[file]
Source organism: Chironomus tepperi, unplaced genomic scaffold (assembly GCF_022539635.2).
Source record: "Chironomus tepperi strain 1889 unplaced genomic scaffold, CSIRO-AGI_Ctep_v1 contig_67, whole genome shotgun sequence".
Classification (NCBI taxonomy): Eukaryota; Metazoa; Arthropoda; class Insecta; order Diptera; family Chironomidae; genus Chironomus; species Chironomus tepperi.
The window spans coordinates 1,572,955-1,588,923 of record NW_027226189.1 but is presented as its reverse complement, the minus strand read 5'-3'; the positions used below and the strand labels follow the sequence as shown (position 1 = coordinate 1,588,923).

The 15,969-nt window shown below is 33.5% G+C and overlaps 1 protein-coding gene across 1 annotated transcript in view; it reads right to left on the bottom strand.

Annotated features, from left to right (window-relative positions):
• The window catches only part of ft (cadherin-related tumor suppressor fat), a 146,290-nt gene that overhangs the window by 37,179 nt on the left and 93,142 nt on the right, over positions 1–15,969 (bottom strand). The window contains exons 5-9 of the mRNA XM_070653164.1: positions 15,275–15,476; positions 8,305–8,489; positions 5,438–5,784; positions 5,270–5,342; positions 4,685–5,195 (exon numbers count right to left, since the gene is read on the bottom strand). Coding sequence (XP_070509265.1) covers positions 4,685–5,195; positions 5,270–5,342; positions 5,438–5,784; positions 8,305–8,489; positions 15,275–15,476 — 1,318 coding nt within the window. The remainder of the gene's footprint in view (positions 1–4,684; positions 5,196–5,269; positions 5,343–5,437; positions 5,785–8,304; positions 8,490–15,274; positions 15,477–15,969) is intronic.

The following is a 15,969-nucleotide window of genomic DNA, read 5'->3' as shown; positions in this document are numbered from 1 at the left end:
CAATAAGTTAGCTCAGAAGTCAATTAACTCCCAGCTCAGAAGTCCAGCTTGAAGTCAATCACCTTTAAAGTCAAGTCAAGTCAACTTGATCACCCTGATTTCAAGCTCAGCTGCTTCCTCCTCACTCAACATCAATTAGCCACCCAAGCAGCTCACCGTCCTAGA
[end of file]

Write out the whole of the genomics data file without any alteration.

Source organism: Chironomus tepperi, unplaced genomic scaffold (assembly GCF_022539635.2).
Source record: "Chironomus tepperi strain 1889 unplaced genomic scaffold, CSIRO-AGI_Ctep_v1 contig_67, whole genome shotgun sequence".
Classification (NCBI taxonomy): Eukaryota; Metazoa; Arthropoda; class Insecta; order Diptera; family Chironomidae; genus Chironomus; species Chironomus tepperi.
The window spans coordinates 1,572,955-1,588,923 of record NW_027226189.1 but is presented as its reverse complement, the minus strand read 5'-3'; the positions used below and the strand labels follow the sequence as shown (position 1 = coordinate 1,588,923).

The 15,969-nt window shown below is 33.5% G+C and overlaps 1 protein-coding gene across 1 annotated transcript in view; it reads right to left on the bottom strand.

Annotated features, from left to right (window-relative positions):
• The window catches only part of ft (cadherin-related tumor suppressor fat), a 146,290-nt gene that overhangs the window by 37,179 nt on the left and 93,142 nt on the right, over positions 1–15,969 (bottom strand). The window contains exons 5-9 of the mRNA XM_070653164.1: positions 15,275–15,476; positions 8,305–8,489; positions 5,438–5,784; positions 5,270–5,342; positions 4,685–5,195 (exon numbers count right to left, since the gene is read on the bottom strand). Coding sequence (XP_070509265.1) covers positions 4,685–5,195; positions 5,270–5,342; positions 5,438–5,784; positions 8,305–8,489; positions 15,275–15,476 — 1,318 coding nt within the window. The remainder of the gene's footprint in view (positions 1–4,684; positions 5,196–5,269; positions 5,343–5,437; positions 5,785–8,304; positions 8,490–15,274; positions 15,477–15,969) is intronic.

The following is a 15,969-nucleotide window of genomic DNA, read 5'->3' as shown; positions in this document are numbered from 1 at the left end:
CAATAAGTTAGCTCAGAAGTCAATTAACTCCCAGCTCAGAAGTCCAGCTTGAAGTCAATCACCTTTAAAGTCAAGTCAAGTCAACTTGATCACCCTGATTTCAAGCTCAGCTGCTTCCTCCTCACTCAACATCAATTAGCCACCCAAGCAGCTCACCGTCCTAGA